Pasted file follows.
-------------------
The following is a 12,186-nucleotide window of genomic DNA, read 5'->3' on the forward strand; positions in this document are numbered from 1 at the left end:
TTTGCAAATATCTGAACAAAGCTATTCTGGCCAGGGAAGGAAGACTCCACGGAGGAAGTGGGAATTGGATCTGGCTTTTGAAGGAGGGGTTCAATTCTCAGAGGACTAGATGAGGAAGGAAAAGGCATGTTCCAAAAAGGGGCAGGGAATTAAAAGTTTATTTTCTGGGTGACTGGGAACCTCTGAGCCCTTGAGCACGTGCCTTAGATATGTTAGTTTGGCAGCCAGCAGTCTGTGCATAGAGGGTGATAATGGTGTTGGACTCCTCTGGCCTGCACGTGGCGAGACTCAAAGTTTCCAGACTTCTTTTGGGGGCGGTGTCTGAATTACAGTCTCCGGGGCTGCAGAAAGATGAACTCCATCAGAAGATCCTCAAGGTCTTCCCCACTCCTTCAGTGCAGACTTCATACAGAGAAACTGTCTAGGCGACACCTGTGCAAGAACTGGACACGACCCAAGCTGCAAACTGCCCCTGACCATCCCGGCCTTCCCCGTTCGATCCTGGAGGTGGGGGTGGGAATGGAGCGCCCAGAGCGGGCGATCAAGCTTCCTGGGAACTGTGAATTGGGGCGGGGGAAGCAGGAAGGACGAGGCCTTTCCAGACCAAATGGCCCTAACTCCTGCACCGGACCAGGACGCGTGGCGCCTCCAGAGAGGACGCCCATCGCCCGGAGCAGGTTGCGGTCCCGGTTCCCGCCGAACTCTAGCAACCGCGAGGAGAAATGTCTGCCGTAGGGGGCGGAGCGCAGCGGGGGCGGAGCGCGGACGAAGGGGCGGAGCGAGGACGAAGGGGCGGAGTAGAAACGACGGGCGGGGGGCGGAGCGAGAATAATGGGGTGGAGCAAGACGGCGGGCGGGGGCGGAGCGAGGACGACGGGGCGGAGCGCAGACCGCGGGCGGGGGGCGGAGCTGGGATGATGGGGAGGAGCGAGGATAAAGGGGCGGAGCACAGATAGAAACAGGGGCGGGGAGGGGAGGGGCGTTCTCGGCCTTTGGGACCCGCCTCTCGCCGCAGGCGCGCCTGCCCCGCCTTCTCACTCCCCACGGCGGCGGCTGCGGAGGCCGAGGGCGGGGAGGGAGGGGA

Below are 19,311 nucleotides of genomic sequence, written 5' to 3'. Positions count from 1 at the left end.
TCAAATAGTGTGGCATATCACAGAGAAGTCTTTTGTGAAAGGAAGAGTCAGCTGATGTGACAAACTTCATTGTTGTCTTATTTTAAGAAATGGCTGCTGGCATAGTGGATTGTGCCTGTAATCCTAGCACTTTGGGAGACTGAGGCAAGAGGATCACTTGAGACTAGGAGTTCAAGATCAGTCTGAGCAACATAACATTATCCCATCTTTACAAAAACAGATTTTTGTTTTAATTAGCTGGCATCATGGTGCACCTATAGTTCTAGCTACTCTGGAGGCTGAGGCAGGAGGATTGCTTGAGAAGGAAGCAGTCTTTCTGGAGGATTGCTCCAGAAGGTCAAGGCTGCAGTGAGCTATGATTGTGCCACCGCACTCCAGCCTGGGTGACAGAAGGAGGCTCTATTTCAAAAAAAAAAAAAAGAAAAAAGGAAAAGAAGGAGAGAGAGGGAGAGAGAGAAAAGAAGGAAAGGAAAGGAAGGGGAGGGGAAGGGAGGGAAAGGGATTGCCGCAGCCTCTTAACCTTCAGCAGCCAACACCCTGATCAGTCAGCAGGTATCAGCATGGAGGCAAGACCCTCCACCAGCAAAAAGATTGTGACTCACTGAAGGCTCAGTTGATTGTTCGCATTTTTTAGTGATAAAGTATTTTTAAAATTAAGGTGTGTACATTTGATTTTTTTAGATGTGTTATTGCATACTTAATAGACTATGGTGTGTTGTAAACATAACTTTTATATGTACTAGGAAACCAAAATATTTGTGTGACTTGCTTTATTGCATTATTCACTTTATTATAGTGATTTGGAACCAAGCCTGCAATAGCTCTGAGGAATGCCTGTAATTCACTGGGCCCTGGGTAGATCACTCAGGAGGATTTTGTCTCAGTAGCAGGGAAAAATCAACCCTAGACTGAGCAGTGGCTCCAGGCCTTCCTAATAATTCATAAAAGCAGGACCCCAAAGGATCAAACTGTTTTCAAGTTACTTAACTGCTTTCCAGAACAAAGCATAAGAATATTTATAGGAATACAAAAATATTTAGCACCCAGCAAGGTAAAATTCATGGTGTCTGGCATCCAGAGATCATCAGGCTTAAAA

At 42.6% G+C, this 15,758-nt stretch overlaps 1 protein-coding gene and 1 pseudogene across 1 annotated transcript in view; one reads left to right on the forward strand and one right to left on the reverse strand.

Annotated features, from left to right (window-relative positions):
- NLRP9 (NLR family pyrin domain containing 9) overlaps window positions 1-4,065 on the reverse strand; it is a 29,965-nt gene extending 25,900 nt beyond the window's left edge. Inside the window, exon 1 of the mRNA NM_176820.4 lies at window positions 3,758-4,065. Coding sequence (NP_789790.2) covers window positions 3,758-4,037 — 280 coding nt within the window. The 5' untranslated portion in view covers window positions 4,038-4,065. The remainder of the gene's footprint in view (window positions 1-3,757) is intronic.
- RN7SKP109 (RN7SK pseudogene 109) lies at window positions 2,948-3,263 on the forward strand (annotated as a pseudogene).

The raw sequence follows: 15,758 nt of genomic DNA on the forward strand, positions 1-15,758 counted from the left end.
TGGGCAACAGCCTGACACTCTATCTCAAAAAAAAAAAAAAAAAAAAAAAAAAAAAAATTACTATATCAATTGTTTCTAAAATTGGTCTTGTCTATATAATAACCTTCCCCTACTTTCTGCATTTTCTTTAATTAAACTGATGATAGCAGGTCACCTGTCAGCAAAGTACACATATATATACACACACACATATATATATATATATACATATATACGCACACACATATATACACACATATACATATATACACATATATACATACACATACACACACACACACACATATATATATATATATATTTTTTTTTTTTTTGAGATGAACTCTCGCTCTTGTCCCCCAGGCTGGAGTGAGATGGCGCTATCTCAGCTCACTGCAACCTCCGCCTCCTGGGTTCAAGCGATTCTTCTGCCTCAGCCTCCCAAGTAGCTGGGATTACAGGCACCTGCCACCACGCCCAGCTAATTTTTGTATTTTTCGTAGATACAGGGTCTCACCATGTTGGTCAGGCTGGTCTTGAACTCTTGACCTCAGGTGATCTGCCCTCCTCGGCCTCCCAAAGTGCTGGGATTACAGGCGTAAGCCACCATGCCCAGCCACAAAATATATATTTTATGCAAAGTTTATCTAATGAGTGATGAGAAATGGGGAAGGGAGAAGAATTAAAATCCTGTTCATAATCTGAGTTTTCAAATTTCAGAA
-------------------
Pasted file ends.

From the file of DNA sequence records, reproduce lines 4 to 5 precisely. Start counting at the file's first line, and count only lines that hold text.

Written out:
TCAAATAGTGTGGCATATCACAGAGAAGTCTTTTGTGAAAGGAAGAGTCAGCTGATGTGACAAACTTCATTGTTGTCTTATTTTAAGAAATGGCTGCTGGCATAGTGGATTGTGCCTGTAATCCTAGCACTTTGGGAGACTGAGGCAAGAGGATCACTTGAGACTAGGAGTTCAAGATCAGTCTGAGCAACATAACATTATCCCATCTTTACAAAAACAGATTTTTGTTTTAATTAGCTGGCATCATGGTGCACCTATAGTTCTAGCTACTCTGGAGGCTGAGGCAGGAGGATTGCTTGAGAAGGAAGCAGTCTTTCTGGAGGATTGCTCCAGAAGGTCAAGGCTGCAGTGAGCTATGATTGTGCCACCGCACTCCAGCCTGGGTGACAGAAGGAGGCTCTATTTCAAAAAAAAAAAAAAGAAAAAAGGAAAAGAAGGAGAGAGAGGGAGAGAGAGAAAAGAAGGAAAGGAAAGGAAGGGGAGGGGAAGGGAGGGAAAGGGATTGCCGCAGCCTCTTAACCTTCAGCAGCCAACACCCTGATCAGTCAGCAGGTATCAGCATGGAGGCAAGACCCTCCACCAGCAAAAAGATTGTGACTCACTGAAGGCTCAGTTGATTGTTCGCATTTTTTAGTGATAAAGTATTTTTAAAATTAAGGTGTGTACATTTGATTTTTTTAGATGTGTTATTGCATACTTAATAGACTATGGTGTGTTGTAAACATAACTTTTATATGTACTAGGAAACCAAAATATTTGTGTGACTTGCTTTATTGCATTATTCACTTTATTATAGTGATTTGGAACCAAGCCTGCAATAGCTCTGAGGAATGCCTGTAATTCACTGGGCCCTGGGTAGATCACTCAGGAGGATTTTGTCTCAGTAGCAGGGAAAAATCAACCCTAGACTGAGCAGTGGCTCCAGGCCTTCCTAATAATTCATAAAAGCAGGACCCCAAAGGATCAAACTGTTTTCAAGTTACTTAACTGCTTTCCAGAACAAAGCATAAGAATATTTATAGGAATACAAAAATATTTAGCACCCAGCAAGGTAAAATTCATGGTGTCTGGCATCCAGAGATCATCAGGCTTAAAA

At 42.6% G+C, this 15,758-nt stretch overlaps 1 protein-coding gene and 1 pseudogene across 1 annotated transcript in view; one reads left to right on the forward strand and one right to left on the reverse strand.